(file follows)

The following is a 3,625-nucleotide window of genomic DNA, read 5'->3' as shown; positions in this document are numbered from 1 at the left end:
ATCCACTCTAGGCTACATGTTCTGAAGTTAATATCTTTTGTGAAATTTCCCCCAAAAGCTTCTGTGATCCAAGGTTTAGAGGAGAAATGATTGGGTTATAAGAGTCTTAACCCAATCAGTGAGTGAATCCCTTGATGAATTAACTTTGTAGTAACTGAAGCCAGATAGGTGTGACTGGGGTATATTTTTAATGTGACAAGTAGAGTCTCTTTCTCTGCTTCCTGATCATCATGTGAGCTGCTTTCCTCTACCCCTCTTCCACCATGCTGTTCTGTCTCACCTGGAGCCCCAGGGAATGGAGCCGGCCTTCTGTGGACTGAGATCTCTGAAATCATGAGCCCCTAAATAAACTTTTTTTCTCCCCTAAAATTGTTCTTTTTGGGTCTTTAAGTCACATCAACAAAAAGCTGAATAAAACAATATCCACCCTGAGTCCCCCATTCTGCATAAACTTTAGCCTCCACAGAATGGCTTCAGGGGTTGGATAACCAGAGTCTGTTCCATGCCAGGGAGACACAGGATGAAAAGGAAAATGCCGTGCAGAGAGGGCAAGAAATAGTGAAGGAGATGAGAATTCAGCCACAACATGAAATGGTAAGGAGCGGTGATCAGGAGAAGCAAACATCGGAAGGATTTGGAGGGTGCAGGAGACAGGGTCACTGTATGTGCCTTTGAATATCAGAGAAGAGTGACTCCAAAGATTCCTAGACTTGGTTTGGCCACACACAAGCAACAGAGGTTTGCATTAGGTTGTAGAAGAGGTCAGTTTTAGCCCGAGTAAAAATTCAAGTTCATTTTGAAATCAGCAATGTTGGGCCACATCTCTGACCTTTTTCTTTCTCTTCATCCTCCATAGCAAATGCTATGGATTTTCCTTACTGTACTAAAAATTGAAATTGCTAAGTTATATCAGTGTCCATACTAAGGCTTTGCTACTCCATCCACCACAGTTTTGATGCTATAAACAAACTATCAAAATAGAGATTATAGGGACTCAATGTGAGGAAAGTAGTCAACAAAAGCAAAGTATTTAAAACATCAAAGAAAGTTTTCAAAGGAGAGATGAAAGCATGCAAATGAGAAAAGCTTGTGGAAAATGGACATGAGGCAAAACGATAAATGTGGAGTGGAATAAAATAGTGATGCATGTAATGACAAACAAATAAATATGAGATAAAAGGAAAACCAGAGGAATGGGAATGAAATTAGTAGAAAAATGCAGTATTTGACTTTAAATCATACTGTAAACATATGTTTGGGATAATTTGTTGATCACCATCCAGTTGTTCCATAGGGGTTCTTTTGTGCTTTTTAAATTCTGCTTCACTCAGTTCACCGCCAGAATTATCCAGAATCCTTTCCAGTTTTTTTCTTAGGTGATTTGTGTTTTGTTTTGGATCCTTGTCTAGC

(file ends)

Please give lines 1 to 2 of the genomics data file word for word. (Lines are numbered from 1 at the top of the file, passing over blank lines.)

The following is a 3,625-nucleotide window of genomic DNA, read 5'->3' as shown; positions in this document are numbered from 1 at the left end:
ATCCACTCTAGGCTACATGTTCTGAAGTTAATATCTTTTGTGAAATTTCCCCCAAAAGCTTCTGTGATCCAAGGTTTAGAGGAGAAATGATTGGGTTATAAGAGTCTTAACCCAATCAGTGAGTGAATCCCTTGATGAATTAACTTTGTAGTAACTGAAGCCAGATAGGTGTGACTGGGGTATATTTTTAATGTGACAAGTAGAGTCTCTTTCTCTGCTTCCTGATCATCATGTGAGCTGCTTTCCTCTACCCCTCTTCCACCATGCTGTTCTGTCTCACCTGGAGCCCCAGGGAATGGAGCCGGCCTTCTGTGGACTGAGATCTCTGAAATCATGAGCCCCTAAATAAACTTTTTTTCTCCCCTAAAATTGTTCTTTTTGGGTCTTTAAGTCACATCAACAAAAAGCTGAATAAAACAATATCCACCCTGAGTCCCCCATTCTGCATAAACTTTAGCCTCCACAGAATGGCTTCAGGGGTTGGATAACCAGAGTCTGTTCCATGCCAGGGAGACACAGGATGAAAAGGAAAATGCCGTGCAGAGAGGGCAAGAAATAGTGAAGGAGATGAGAATTCAGCCACAACATGAAATGGTAAGGAGCGGTGATCAGGAGAAGCAAACATCGGAAGGATTTGGAGGGTGCAGGAGACAGGGTCACTGTATGTGCCTTTGAATATCAGAGAAGAGTGACTCCAAAGATTCCTAGACTTGGTTTGGCCACACACAAGCAACAGAGGTTTGCATTAGGTTGTAGAAGAGGTCAGTTTTAGCCCGAGTAAAAATTCAAGTTCATTTTGAAATCAGCAATGTTGGGCCACATCTCTGACCTTTTTCTTTCTCTTCATCCTCCATAGCAAATGCTATGGATTTTCCTTACTGTACTAAAAATTGAAATTGCTAAGTTATATCAGTGTCCATACTAAGGCTTTGCTACTCCATCCACCACAGTTTTGATGCTATAAACAAACTATCAAAATAGAGATTATAGGGACTCAATGTGAGGAAAGTAGTCAACAAAAGCAAAGTATTTAAAACATCAAAGAAAGTTTTCAAAGGAGAGATGAAAGCATGCAAATGAGAAAAGCTTGTGGAAAATGGACATGAGGCAAAACGATAAATGTGGAGTGGAATAAAATAGTGATGCATGTAATGACAAACAAATAAATATGAGATAAAAGGAAAACCAGAGGAATGGGAATGAAATTAGTAGAAAAATGCAGTATTTGACTTTAAATCATACTGTAAACATATGTTTGGGATAATTTGTTGATCACCATCCAGTTGTTCCATAGGGGTTCTTTTGTGCTTTTTAAATTCTGCTTCACTCAGTTCACCGCCAGAATTATCCAGAATCCTTTCCAGTTTTTTTCTTAGGTGATTTGTGTTTTGTTTTGGATCCTTGTCTAGC